Mother and daughter share a bond through LIFE & LEGACY – Jewish Community Voice

Posted By on April 11, 2022

Atlantic County is a special place. We live in a community with a high number of LIFE & LEGACY donors, spanning multiple generations. Jewish Federation of Atlantic & Cape May Counties Co-president Lois Fried (LF) and her daughter Kathryn (KF) believe in the Jewish community and the transformational power that the LIFE & LEGACY program offers. They were gracious enough to share their feelings about the program and its meaning to the Fried family with Voice at the Shore.

Q: How has the community impacted your decision to give a gift?

A: LFMy late husband Mort and I moved here in 1969. The community has always been a huge support for my family. Ive gotten a lot of pleasure out of being here and I want my community to be here for generations to come. Ive been very fortunate and through my gift, I hope to help others, including those who might not have had the same privileges as I have had. Also, this community has never let me down and I want it to stay strong for my grandchildren and other peoples grandchildren so Judaism can continue to thrive here for future generations.

KFI grew up in this community, but have not resided here since high school. I feel it is important to give back to the community that has given so much to me and my family. Its always been a special place to me. The resources and institutions made up so much of my childhood and consequently influenced who I am as a Jewish person. I graduated from the Hebrew Academy, swam and participated in activities at the JCC, visited the seniors at Seashore Gardens, attended services at [then] Beth Judah, danced with the Torah in the street in Ventnor on Simchas Torah, attended Hebrew High, participated in NCSY, Kadima and USY, went to Israel, and can go on and on. All of this was made possible because of the community and its support for Jewish institutions and programming. Even more, it truly helped shape my youth and love for Judaism. A Legacy gift is my way of saying thank you and helping the institutions I deem most significant sustain themselves while making benefits available to others.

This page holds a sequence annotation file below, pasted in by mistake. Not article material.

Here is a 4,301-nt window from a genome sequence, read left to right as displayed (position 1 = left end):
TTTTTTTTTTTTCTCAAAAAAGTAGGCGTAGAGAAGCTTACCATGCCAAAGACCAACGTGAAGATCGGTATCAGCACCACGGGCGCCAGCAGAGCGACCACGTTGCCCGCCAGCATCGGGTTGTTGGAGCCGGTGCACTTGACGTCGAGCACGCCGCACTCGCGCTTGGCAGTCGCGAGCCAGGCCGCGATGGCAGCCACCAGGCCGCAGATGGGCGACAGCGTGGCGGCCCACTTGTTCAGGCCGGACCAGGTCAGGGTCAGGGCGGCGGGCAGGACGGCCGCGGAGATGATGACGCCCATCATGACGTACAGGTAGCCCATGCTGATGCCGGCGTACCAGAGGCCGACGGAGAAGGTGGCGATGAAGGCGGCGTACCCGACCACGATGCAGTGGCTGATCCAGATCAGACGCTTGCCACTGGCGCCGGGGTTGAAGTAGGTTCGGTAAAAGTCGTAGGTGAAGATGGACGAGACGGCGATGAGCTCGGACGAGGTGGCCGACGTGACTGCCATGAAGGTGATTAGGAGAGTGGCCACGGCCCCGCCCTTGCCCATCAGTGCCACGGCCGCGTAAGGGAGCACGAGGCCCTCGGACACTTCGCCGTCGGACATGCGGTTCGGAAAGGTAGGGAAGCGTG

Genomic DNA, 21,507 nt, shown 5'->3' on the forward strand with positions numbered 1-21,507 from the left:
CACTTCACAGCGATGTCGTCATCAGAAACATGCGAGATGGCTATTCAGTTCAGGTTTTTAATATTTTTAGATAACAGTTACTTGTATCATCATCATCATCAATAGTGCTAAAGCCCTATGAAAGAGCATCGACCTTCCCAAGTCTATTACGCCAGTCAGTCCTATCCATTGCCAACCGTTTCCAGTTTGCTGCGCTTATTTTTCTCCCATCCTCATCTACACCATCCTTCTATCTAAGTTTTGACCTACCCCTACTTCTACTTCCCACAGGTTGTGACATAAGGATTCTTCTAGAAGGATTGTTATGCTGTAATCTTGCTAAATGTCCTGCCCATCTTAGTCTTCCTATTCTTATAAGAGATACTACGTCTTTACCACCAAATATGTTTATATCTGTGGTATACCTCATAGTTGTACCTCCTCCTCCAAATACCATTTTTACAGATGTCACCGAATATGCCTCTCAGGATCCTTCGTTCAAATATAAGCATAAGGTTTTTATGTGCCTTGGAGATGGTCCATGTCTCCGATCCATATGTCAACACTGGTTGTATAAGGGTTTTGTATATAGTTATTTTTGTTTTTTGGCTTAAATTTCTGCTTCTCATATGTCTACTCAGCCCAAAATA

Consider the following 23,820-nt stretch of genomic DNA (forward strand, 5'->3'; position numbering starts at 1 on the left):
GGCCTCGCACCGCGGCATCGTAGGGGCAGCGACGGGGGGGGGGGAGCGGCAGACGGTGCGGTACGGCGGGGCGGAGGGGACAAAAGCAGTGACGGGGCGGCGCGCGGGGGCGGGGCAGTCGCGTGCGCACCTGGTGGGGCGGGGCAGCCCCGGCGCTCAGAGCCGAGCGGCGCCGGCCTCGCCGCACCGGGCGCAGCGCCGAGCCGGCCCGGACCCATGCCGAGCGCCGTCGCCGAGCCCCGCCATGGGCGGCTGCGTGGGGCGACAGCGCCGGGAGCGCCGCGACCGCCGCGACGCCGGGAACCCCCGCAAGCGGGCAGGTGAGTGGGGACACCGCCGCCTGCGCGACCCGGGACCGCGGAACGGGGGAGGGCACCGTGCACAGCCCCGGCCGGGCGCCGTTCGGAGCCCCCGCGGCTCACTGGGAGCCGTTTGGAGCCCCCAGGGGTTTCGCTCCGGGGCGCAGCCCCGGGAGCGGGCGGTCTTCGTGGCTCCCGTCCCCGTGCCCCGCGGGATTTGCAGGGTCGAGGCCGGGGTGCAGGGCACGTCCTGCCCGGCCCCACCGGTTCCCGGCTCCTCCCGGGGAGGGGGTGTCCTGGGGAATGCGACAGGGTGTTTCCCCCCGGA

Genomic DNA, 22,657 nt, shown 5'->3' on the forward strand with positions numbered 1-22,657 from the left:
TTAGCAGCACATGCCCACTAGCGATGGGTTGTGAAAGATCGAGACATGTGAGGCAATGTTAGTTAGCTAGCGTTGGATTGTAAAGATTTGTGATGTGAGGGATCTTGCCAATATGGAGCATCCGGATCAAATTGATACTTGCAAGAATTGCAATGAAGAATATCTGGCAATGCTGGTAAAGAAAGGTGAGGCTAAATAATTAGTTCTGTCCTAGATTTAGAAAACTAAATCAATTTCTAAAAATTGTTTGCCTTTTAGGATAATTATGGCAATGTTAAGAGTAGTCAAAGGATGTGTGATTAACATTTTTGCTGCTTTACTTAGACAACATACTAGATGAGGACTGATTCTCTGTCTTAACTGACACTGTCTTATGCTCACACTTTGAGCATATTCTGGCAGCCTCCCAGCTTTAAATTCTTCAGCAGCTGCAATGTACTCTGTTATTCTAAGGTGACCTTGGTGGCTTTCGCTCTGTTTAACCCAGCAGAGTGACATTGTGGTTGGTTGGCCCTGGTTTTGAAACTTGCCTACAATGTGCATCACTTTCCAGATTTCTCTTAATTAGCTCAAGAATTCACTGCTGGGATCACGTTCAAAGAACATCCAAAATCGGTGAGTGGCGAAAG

Q: Lois, your upbringing as a Jew was very different from how you raised your children. Can you elaborate?

A: LFI was raised in a community in North Carolina with just about 100 Jewish families. My family was not very religious and I did not have a bat mitzvah until I moved to South Jersey as a married mother. Growing up in a small town in the South was not easy. To put it in perspective, I recall my mother telling me and eventually my kids how there were some parents who did not want their children to come to my home to play simply because we were Jewish. In addition, I was the first Jewish valedictorian of my high school, and it was apparently a shock to the local community when a rabbi was asked to give the benediction at the graduation ceremony. Fast-forward, my life and my childrens experiences were completely different in this community. I finally had a bat mitzvah in 1978, when I was part of the first bat mitzvah class at [then] Beth Judah. As years went by, my late husband and I continued to instill Jewish values in our children and I know this has helped make a difference in who they are as people.